5) You are here:
It was 20 years ago this week that a Canadian researcher was sitting in her darkened office looking at some images coming from a space probe. "It was just a little dot, about two pixels big, three pixels big," she says. "So not very large."
But this was the Earth -- seen as no human had ever seen it before. National Public Radio has a great story today on the story behind the photo and how it changed how we see us.
Bonus: Is this piece from The Daily Show a commentary on health care, or an exposition of what happens when you ask someone with "talk radio" talking points for actual details?
|The Daily Show With Jon Stewart||Mon - Thurs 11p / 10c|
|The Apparent Trap|
Following up on yesterday's post about being a "business friendly" state: The Tax Foundation ranks Hawaii, which has mandatory health care, number 24..
Related: The BBC Magazine reports that the disinterest of young people leads to government by "speed dating." The irony here is that we have access to more information and context than ever before, and yet information and context are becoming more and more irrelevant.
More than 1,200 members of the Minnesota National Guard's 34th Infantry Division are back home after nearly a year in Iraq. Generations of soldiers and their families have their own stories of returning home from war. What's your story of a soldier's homecoming?
WHAT WE'RE DOING
Midmorning (9-11 a.m.) - First hour: The head of the International Olympic Committee says the games are getting cleaner. He says he's confident that cheaters will be caught in Vancouver. But some critics suggest efforts to stop doping are becoming heavy handed and may be infringing on athletes civil liberties.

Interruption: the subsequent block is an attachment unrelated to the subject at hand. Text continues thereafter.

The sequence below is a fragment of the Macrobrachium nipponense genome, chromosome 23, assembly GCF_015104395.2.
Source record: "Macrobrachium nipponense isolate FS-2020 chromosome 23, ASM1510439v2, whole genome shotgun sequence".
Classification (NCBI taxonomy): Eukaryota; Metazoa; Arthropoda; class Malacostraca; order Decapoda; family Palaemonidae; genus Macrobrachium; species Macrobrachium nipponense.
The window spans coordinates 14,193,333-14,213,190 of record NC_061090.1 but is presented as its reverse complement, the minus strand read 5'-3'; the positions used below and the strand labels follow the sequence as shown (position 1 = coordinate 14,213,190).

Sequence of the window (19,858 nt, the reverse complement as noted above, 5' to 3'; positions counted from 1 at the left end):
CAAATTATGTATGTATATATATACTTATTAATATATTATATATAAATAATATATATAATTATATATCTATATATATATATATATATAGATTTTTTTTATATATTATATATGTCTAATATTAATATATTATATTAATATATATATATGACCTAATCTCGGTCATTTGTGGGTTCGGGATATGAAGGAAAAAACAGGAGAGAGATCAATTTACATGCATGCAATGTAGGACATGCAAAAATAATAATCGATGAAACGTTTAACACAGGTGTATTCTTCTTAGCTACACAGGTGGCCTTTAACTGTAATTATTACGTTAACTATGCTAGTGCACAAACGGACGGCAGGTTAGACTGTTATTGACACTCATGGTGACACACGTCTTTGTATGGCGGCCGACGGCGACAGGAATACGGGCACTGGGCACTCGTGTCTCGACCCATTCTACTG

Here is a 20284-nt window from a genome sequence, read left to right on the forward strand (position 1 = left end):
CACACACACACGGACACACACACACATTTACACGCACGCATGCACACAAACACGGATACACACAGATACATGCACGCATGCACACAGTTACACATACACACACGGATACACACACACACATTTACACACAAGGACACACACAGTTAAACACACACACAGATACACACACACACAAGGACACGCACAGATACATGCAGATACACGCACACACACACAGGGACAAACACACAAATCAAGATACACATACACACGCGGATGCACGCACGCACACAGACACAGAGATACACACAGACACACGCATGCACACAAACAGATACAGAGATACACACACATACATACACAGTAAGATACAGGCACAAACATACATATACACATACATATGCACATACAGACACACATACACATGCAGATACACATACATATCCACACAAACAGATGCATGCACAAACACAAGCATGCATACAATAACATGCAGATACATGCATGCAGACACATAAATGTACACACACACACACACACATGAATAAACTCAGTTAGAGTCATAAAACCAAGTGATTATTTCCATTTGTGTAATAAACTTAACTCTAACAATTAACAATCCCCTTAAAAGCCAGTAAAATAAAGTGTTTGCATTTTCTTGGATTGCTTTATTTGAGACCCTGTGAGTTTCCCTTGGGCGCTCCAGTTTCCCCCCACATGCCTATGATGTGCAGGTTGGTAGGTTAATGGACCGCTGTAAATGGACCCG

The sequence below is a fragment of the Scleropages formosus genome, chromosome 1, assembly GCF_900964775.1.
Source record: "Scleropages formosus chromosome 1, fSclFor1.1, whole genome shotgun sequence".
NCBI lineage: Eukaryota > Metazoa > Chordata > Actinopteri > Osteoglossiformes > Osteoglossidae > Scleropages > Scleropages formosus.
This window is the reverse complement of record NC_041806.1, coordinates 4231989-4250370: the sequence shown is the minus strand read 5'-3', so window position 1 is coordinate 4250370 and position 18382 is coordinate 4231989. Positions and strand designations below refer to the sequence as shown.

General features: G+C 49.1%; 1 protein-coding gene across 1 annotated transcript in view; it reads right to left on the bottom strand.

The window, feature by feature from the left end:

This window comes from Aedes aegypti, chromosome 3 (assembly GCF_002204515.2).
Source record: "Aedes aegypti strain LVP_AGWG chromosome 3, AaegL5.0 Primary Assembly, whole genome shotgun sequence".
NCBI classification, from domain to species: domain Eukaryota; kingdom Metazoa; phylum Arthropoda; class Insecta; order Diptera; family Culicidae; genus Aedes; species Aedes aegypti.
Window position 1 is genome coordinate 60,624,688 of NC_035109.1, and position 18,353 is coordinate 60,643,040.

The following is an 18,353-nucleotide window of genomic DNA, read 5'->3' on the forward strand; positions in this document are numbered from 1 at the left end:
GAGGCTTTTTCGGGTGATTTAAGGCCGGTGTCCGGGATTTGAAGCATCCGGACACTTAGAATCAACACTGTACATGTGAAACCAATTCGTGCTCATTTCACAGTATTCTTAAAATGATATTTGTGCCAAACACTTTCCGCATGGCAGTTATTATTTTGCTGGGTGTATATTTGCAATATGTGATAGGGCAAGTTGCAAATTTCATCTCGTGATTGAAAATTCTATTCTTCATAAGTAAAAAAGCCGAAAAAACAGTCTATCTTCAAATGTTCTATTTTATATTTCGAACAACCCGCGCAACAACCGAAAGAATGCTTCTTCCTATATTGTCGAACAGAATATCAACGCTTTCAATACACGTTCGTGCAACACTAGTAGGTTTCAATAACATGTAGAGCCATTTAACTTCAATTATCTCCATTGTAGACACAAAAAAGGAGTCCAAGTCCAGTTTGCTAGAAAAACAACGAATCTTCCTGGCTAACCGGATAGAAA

Second hour: Single at age 40, writer Lori Gottlieb started to wonder if looking for the perfect mate was the best approach to dating. Her new book chronicles her attempts to find Mr. "good enough."
Midday (11 a.m. - 1 p.m.) - First hour: Retiring school superintendent and former Minnesota House Speaker David Jennings discusses the education proposals in the governor's State of the State address, education issues generally, and leadership and negotiation at the Capitol.
Second hour: "The Guide to Coming Home," the final part of MPR's "The Red Bulls, Beyond Deployment" series.
Talk of the Nation (1-3 p.m.) - First hour: A look at a proposal for a
climate-centered version of the National Weather Service.
Second hour: A with Jane Goodall. It's been 50 years since she first set foot in Tanzania's Gombe National Park.
All Things Considered (3-6:30 p.m.) - There are a few companies with Olympic ties and we'll hear about their connections and some of the history and future to the Games of the XXI Olympiad.
MPR's Euan Kerr talks with Peter Hessler. The former Beijing bureau chief of the New Yorker comes to town to read from "Country Driving," his book about the changes he saw in China during the decade he lived there
Steroid-free greatness. Some athletes say playing for the New York fans is tough. Not Willie Mays. He lived up to the home crowd's expectations, and he gave them the most famous catch in baseball history. NPR talks with legend Willie Mays.